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Informal patients

Explains your rights if you're having treatment in hospital as an informal patient.

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Under 18? We have information on going into hospital as a young person, and your rights if you’re an informal patient

Can I temporarily leave the hospital?

Yes. As an informal patient you can temporarily leave the ward, including the hospital grounds. But you'll be expected to take part in your treatment plan. This might include creative or leisure activities, as well talking to staff. So you'll need to spend some time on the ward.

You should talk to your care team about how much time they expect you to spend on the ward to make sure that you agree. You may want to go out for an hour, a day, or overnight, so it's important to be clear about how much time you want to spend on the ward.

You'll need to let ward staff know about your plans so that they know where you are. This is for health and safety reasons, for example if there is a fire drill.

Your ward may be locked, so you should be told who you can speak to if you want to leave. You must be able to leave at any time you want to.

What can I do if I don't want to stay in hospital?

You have the right to leave the hospital if you don't want to stay. Your care team must tell you if they believe leaving hospital could put you or others at risk. Or if they're considering stopping you by detaining you under the Mental Health Act.

Health professionals can't threaten to section you to make you agree to treatment, or to stay on the ward if you don't want to.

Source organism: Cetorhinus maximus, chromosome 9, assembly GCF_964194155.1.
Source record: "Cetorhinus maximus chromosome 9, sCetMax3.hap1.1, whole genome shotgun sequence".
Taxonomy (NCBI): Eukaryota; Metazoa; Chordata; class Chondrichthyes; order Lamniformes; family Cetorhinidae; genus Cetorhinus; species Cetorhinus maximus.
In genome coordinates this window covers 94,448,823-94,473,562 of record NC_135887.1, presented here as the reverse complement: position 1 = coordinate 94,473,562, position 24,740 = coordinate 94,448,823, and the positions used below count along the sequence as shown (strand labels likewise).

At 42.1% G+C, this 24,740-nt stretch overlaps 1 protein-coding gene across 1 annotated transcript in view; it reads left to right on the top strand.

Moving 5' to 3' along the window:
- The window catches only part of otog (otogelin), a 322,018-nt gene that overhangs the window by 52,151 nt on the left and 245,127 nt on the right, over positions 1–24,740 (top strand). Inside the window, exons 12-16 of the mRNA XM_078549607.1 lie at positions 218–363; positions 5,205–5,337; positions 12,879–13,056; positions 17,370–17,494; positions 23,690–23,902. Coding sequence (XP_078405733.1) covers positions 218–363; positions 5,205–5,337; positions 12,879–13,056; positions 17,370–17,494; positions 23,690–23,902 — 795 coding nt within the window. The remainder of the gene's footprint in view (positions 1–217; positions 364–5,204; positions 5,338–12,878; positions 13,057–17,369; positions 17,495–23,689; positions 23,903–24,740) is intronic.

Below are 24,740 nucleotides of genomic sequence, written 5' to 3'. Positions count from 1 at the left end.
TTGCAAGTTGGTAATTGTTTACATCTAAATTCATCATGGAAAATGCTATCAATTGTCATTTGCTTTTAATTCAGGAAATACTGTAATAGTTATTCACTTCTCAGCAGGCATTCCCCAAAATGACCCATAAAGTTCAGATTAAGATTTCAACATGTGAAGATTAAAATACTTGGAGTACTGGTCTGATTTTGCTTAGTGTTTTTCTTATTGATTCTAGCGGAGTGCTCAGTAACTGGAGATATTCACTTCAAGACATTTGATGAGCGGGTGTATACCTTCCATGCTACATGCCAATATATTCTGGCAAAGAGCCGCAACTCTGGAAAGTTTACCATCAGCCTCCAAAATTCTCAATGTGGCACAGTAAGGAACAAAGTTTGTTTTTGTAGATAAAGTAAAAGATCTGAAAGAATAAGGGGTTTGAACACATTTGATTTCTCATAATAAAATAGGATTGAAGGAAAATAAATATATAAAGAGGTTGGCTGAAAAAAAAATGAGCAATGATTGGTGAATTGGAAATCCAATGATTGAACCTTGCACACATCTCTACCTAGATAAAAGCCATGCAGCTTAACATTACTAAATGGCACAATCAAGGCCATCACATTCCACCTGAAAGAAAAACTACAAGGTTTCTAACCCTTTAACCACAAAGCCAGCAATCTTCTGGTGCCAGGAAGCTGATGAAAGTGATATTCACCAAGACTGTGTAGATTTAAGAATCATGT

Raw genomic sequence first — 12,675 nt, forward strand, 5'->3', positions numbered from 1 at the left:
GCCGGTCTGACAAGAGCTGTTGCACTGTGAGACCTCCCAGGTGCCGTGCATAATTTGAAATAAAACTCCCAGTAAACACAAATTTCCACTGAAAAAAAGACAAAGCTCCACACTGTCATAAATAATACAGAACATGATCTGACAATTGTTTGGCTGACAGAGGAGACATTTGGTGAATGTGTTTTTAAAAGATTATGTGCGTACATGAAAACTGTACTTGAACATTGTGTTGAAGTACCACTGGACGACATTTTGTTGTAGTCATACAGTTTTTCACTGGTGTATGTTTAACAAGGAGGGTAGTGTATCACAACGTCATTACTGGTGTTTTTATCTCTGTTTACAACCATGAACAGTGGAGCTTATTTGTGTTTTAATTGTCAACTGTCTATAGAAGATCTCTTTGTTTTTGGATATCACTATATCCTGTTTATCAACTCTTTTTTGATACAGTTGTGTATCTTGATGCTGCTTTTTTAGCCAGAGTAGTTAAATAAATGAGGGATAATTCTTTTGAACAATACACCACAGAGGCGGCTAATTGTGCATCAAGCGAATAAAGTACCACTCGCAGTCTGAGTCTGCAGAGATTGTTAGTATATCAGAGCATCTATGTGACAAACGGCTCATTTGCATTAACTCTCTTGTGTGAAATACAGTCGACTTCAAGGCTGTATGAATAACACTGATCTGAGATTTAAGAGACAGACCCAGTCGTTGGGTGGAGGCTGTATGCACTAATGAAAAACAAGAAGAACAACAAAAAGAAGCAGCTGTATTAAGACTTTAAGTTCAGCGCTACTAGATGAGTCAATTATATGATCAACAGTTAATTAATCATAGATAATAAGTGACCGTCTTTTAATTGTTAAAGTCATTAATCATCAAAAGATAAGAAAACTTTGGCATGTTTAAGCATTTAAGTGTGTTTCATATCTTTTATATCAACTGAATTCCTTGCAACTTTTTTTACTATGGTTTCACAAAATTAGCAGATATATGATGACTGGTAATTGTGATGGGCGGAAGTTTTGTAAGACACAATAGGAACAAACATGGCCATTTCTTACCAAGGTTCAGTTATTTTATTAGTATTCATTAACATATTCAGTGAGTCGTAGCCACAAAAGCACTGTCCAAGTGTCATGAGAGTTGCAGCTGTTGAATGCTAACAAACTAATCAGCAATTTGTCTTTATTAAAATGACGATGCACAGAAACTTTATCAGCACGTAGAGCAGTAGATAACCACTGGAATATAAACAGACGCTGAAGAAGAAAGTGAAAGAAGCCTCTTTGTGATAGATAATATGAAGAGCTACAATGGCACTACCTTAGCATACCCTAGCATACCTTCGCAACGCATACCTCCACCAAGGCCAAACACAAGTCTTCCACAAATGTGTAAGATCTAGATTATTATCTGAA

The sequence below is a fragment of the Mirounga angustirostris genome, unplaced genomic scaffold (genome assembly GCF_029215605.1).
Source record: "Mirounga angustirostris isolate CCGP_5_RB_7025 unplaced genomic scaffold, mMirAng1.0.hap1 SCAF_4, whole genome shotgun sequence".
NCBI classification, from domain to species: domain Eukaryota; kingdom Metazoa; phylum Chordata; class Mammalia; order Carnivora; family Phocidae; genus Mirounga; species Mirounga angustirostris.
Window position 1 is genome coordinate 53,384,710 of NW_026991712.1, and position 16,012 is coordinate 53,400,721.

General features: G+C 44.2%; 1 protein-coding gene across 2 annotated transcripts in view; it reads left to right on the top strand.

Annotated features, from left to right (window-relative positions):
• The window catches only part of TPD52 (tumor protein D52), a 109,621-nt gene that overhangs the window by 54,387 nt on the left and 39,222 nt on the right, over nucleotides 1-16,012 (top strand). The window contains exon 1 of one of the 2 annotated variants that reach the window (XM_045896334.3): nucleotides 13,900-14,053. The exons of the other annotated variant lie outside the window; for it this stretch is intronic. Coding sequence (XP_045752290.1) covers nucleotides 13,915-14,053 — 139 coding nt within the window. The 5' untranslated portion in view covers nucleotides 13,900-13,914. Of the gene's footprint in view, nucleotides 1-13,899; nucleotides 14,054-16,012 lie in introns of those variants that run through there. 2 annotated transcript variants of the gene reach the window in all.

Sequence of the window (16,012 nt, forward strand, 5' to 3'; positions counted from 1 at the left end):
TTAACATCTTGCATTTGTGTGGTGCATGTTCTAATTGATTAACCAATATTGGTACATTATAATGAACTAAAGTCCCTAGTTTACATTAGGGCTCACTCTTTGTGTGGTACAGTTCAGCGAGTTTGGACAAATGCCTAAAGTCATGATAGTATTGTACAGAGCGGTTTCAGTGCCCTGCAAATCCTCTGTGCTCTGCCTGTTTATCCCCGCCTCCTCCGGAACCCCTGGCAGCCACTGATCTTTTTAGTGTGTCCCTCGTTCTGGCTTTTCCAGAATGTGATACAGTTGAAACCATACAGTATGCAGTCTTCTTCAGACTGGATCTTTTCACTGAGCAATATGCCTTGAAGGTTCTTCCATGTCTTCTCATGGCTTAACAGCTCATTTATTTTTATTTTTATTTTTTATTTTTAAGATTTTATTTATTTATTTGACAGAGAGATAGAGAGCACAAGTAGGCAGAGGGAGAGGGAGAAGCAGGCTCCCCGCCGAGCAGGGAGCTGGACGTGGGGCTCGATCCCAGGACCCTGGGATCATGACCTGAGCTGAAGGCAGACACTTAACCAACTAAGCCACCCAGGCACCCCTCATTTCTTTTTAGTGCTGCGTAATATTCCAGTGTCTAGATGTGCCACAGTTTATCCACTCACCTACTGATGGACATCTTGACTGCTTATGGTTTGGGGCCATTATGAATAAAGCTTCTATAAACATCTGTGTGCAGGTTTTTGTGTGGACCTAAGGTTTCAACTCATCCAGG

You may be entitled to support in the community after you leave hospital. It's important to speak to your care team so that they can assess your needs. See our legal pages on health and social care for more information.

Will I be sectioned if I leave the hospital?

It depends – if the care team is worried about the risks to yourself or others if you leave the ward, they may decide to section you.

If that happens, your doctor may keep you on the ward for up to 72 hours while they decide whether you need to be detained and kept in hospital. If a doctor isn't available, a nurse can stop you from leaving the ward for up to 6 hours until one can be reached.

Health professionals can't threaten to detain you under the Mental Health Act to make you agree to stay in hospital. You can only be detained if two doctors and an approved mental health professional (AMHP) agree that:

  • You need to be assessed or treated for your mental health problem in hospital
  • Your health would be at risk of getting worse, or wouldn't get better, if you don't get treatment
  • Your safety or someone else's safety would be at risk if you don't get treatment

To find out more about different sections and what they mean, see our information on sectioning.

Can I get support when I'm discharged?

Yes – if you need support from different people, you should be given community care under the Care Programme Approach (CPA) in England, or the Care and Treatment Planning (CTP) in Wales.

Under the CPA or CTP, your needs should be assessed by your care team. You'll be given a care coordinator who is often a social worker or a nurse. You should be involved in this assessment.

After this assessment, you should receive a care plan that will explain how issues around your care and treatment will be addressed. You should be given a copy of this care plan and it should be regularly reviewed. For more information see our legal pages on health and social care rights.

This information was published in October 2022. We will revise it in 2025.

References are available on request. If you would like to reproduce any of this information, see our page on permissions and licensing.

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